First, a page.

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The quest of `can machines think' and `can machines do what human do' are quests that drive the development of artificial intelligence. Although recent artificial intelligence succeeds in many data intensive applications, it still lacks the ability of learning from limited exemplars and fast generalizing to new tasks. To tackle this problem, one has to turn to machine learning, which supports the scientific study of artificial intelligence. Particularly, a machine learning problem called Few-Shot Learning (FSL) targets at this case. It can rapidly generalize to new tasks of limited supervised experience by turning to prior knowledge, which mimics human's ability to acquire knowledge from few examples through generalization and analogy. It has been seen as a test-bed for real artificial intelligence, a way to reduce laborious data gathering and computationally costly training, and antidote for rare cases learning. With extensive works on FSL emerging, we give a comprehensive survey for it. We first give the formal definition for FSL. Then we point out the core issues of FSL, which turns the problem from "how to solve FSL" to "how to deal with the core issues". Accordingly, existing works from the birth of FSL to the most recent published ones are categorized in a unified taxonomy, with thorough discussion of the pros and cons for different categories. Finally, we envision possible future directions for FSL in terms of problem setup, techniques, applications and theory, hoping to provide insights to both beginners and experienced researchers.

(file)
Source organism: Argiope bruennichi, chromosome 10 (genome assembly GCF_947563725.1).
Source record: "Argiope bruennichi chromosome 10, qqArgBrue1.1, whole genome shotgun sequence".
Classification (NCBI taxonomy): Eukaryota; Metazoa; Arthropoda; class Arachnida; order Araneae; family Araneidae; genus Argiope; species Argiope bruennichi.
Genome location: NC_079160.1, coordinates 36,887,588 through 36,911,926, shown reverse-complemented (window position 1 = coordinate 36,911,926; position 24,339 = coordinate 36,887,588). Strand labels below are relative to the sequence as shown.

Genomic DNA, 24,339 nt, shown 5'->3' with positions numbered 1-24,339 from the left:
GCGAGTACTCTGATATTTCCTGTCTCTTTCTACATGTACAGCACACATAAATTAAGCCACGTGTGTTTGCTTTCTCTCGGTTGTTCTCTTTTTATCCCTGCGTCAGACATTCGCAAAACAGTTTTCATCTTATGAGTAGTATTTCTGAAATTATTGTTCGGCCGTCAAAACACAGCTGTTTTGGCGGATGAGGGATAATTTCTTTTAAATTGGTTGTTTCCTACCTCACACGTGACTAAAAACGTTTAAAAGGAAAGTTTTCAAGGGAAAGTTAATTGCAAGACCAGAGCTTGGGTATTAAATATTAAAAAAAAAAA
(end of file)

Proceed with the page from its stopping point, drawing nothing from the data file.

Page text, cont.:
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In this paper, we investigate the challenges of using reinforcement learning agents for question-answering over knowledge graphs for real-world applications. We examine the performance metrics used by state-of-the-art systems and determine that they are inadequate for such settings. More specifically, they do not evaluate the systems correctly for situations when there is no answer available and thus agents optimized for these metrics are poor at modeling confidence. We introduce a simple new performance metric for evaluating question-answering agents that is more representative of practical usage conditions, and optimize for this metric by extending the binary reward structure used in prior work to a ternary reward structure which also rewards an agent for not answering a question rather than giving an incorrect answer. We show that this can drastically improve the precision of answered questions while only not answering a limited number of previously correctly answered questions. Employing a supervised learning strategy using depth-first-search paths to bootstrap the reinforcement learning algorithm further improves performance.